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Art Gallery of Ontario. Photo: Wikipedia.
Art Gallery of Ontario. Photo: Wikipedia.

Art Gallery of Ontario Will Deaccession Seventeen Paintings to Diversify Collection

The Art Gallery of Ontario is planning to auction seventeen artworks in order to fund the acquisition of works by artists currently underrepresented in its collection, reports the Art Market Monitor. The institution is one of several art museums to recently announce they will deaccession works to diversify their holdings. SFMoMA revealed that it will sell a Rothko painting worth between $35 million and $50 million earlier this year.

The works up for sale are by Montreal native and Group of Seven member A.Y. Jackson. They will be included in Heffel Fine Art Auction House’s upcoming auctions, beginning in May. “A founding member of the Group of Seven, A.Y. Jackson is one of Canada’s most celebrated and important artists,” the auction house said in a statement. “He is best known for his outstanding representations of the Canadian landscape, other examples of which have seen enthusiastic bidding and exceptional results at auction in recent years.”

David Heffel, president of Heffel Fine Art Auction House, added: “We are most honored to continue Heffel’s longstanding partnership with the AGO and assist with the thoughtful divestment of these very special Jackson paintings. This is a unique opportunity for passionate collectors to bring home a piece of Canadian history with outstanding museum and prior private collection provenance.”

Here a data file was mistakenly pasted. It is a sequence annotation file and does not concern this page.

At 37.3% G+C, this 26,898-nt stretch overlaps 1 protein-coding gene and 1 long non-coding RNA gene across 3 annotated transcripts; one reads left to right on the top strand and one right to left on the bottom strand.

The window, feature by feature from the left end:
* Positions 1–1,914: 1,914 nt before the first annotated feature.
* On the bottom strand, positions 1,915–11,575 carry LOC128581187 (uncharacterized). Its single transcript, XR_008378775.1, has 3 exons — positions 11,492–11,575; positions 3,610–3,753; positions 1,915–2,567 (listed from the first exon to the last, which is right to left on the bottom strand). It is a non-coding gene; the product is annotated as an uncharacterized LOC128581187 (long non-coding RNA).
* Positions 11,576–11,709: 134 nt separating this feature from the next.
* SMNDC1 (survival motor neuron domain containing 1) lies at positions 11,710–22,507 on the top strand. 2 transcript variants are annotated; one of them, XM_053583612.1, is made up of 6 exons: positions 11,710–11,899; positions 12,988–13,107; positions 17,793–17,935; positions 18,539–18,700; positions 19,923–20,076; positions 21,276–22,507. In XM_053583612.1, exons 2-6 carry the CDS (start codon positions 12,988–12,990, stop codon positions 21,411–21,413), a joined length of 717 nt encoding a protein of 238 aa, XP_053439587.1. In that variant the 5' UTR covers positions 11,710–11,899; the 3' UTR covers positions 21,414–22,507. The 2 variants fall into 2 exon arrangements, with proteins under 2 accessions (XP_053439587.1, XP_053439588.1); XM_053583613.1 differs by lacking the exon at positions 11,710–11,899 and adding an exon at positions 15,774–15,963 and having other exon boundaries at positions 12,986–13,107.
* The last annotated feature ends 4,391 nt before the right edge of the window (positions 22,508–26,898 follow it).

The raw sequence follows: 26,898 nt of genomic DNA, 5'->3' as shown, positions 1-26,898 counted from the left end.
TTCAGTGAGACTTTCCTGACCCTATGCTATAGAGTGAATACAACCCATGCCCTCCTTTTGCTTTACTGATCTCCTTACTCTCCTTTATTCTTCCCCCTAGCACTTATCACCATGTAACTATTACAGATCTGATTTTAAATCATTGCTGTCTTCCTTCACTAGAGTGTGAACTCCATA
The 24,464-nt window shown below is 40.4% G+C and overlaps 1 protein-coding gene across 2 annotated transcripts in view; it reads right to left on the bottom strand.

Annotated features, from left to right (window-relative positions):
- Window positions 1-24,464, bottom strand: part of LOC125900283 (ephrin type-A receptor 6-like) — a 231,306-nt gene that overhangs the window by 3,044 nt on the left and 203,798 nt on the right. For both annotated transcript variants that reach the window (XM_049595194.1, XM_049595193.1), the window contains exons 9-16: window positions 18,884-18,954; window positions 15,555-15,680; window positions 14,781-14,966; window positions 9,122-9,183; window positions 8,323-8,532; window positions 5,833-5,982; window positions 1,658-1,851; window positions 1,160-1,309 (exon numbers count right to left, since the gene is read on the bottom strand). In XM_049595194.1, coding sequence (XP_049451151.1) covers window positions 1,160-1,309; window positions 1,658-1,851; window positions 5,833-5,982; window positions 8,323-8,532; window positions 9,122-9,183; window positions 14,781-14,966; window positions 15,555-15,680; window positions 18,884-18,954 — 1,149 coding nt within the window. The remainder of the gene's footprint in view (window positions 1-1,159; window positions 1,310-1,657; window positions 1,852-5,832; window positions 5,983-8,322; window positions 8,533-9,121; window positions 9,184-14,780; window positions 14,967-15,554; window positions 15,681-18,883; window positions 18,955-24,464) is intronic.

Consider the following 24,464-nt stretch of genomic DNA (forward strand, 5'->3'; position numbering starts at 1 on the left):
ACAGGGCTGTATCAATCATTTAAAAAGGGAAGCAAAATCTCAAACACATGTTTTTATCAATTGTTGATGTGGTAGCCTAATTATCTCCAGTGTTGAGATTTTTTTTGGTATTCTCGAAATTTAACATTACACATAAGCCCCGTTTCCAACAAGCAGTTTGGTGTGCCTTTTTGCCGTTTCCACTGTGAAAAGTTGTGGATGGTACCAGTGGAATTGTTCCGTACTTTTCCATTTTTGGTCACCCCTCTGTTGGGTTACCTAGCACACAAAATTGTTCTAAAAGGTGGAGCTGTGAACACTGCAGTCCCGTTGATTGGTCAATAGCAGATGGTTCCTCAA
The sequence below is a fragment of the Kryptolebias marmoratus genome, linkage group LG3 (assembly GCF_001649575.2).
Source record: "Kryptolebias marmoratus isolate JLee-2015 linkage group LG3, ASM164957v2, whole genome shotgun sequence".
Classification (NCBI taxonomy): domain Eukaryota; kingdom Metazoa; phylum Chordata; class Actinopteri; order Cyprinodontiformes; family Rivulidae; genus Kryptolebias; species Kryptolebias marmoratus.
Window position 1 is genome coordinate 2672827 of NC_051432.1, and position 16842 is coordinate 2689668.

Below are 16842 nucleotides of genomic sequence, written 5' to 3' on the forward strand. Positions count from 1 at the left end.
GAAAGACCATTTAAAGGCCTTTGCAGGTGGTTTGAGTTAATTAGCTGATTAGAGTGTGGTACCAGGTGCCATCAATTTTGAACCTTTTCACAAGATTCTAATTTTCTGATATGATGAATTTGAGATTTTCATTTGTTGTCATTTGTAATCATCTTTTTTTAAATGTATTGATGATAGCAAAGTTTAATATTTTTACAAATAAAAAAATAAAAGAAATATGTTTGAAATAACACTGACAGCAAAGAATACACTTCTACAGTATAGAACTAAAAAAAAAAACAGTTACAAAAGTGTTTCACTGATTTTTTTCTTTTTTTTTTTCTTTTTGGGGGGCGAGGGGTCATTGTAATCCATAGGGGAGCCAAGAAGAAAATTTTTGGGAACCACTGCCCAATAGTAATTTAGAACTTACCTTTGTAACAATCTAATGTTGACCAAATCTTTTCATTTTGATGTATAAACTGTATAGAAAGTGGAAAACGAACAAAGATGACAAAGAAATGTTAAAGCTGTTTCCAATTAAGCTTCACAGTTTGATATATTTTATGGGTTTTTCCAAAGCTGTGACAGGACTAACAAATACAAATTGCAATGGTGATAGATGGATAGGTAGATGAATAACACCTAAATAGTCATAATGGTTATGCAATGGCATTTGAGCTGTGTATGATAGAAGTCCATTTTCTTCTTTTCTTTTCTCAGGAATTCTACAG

The auction house estimates that the works may fetch more than $660,000. Among the major works to be sold are the winter landscape Laurentian Hills, which has a high estimate of $350,000, and Red Cedar, which could raise up to $175,000.

Commenting on the sale, AGO deputy director and chief curator Julian Cox said: “Art collections are dynamic and require refinement over time. We are very fortunate to have a strong representation of A.Y. Jackson works in our collection, and will continue to have a significant number representing the breadth and fullness of his career after the deaccessioning of these works.”